Research - 12/05/2020

Death of the high street or a new beginning?

How the fallout from covid-19 on UK retail will drive change across the high streets

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Much as COVID-19 impacts the most vulnerable, in a cruel twist of fate drastic measures to contain the pandemic will have serious consequences for the UK’s already beleaguered retail sector. Here we examine the fallout and consider what accelerated change could mean for the future of our town centres.


According to the Office for National Statistics (ONS), the enforced closure of non-essential retail on 23rd March 2020 prompted the sharpest month-on-month fall in retail sales values on record, down 5.7% from February and 6.0% year-on-year. With only the last week of March being in lockdown, April’s figures will appear catastrophic.

A number of retailers were tipped into administration as the crisis only started to take hold. This includes household names such as Debenhams, Oasis Warehouse and Laura Ashley, while Cath Kidston announced closure of all 60 of their UK stores. Well-known food and beverage (F&B) operators have also gone into administration during lockdown, including Carluccio’s and Chiquito.

Annual growth rates for value of sales in-store and online by sector, March 2020

UK retail vacancy rate (%) 

Source: ONS – Retail Sales, Great Britain: March 2020


While the supermarkets have funnelled the nation’s spend, out of necessity, spending has flowed to online retailers. According to ONS, online sales in March were up 12.5% year-on-year, including a substantial 51.8% growth in sales of household goods. The question is, will some of this increased online consumer behaviour stick after the crisis has passed? It is perhaps too early to tell, but it is reasonable to assume that the crisis will fast-forward projected levels of online spend that were several years away into the near present. Accordingly, this will impact sharply on the need for physical stores.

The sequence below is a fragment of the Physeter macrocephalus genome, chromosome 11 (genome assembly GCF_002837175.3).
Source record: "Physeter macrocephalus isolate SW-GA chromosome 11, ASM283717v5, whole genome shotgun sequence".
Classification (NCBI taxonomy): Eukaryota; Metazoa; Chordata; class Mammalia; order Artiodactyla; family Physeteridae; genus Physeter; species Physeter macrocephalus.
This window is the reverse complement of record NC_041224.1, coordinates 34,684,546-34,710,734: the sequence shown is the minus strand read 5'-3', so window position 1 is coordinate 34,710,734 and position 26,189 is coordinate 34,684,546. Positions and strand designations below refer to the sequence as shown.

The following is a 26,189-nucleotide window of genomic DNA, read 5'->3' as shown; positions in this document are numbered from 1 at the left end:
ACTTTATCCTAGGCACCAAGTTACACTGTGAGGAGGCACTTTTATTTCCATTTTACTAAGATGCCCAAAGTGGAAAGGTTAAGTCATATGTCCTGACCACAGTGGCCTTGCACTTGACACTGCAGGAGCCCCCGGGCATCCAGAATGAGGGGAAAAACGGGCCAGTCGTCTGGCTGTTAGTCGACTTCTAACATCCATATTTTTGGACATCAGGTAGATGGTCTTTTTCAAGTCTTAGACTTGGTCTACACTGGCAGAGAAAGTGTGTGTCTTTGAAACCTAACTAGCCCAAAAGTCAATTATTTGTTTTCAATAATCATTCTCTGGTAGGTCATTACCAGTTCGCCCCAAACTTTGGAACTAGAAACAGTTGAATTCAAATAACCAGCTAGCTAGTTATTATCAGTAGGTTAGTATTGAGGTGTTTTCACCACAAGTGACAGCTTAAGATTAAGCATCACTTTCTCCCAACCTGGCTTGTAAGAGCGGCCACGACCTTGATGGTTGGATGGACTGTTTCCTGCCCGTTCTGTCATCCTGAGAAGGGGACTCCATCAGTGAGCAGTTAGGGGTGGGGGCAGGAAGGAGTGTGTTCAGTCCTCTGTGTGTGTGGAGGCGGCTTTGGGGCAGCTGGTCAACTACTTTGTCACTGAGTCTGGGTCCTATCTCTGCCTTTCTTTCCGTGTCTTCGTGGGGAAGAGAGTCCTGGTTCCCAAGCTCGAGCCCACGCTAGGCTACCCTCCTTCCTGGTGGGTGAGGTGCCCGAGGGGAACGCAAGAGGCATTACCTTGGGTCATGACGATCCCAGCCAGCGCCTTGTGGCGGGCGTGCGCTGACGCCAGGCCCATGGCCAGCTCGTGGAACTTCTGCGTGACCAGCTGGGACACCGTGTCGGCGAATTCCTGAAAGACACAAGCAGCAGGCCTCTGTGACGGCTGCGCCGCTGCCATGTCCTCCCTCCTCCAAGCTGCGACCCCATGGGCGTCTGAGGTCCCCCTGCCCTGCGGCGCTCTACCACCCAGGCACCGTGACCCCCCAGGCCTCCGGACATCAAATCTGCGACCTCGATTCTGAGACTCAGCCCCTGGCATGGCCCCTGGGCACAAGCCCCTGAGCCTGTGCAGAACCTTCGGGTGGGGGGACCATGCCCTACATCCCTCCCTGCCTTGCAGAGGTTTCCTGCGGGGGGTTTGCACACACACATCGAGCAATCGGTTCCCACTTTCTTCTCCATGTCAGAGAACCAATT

While there is talk of ‘revenge spend’ post-lockdown, particularly in F&B, there are concerns that anticipated increases in consumer demand post-lockdown will be dampened by weaker consumer sentiment and higher unemployment.


The lockdown was accompanied by a massive package of government support designed to keep retailers in business and protect jobs. Key measures include a 12-month business rates holiday, cash grants for smaller businesses, allowance to delay rent payments for three months and, most significant of all, a wage subsidy of up to 80% of median salary for furloughed employees.

Yet, unprecedented as these measures are, for many retailers it will simply not be enough and more failures are expected after the pandemic passes. With a flood of retailers requesting rental concessions, only one third of quarterly rents due at the end of March 2020 were paid in full, with Q2 rental collection bound to be much, much worse.

The British Retail Consortium recently issued guidance on social distancing to the UK government for non-food retail stores. But, as talk of easing restrictions is gathering pace, it remains to be seen how the retail sector and consumers will react. Difficulties of trading amid social distancing measures and fears of poor trading levels mean many stores simply may never reopen their doors.

COVID-19 High Street


The coronavirus will act as a death knell for many retailers, already pushed to the brink by ecommerce and now weak consumer confidence. The Centre for Retail Research estimates that over 20,620 stores may not reopen after lockdown, an increase of 28% on 2019 store closures, with an quarter of a million job losses. By year end, one in ten UK retail units are set to be vacant, equating to a UK-wide vacancy rate of 12%.

UK retail and leisure vacancy rate

Annual retail sales value growth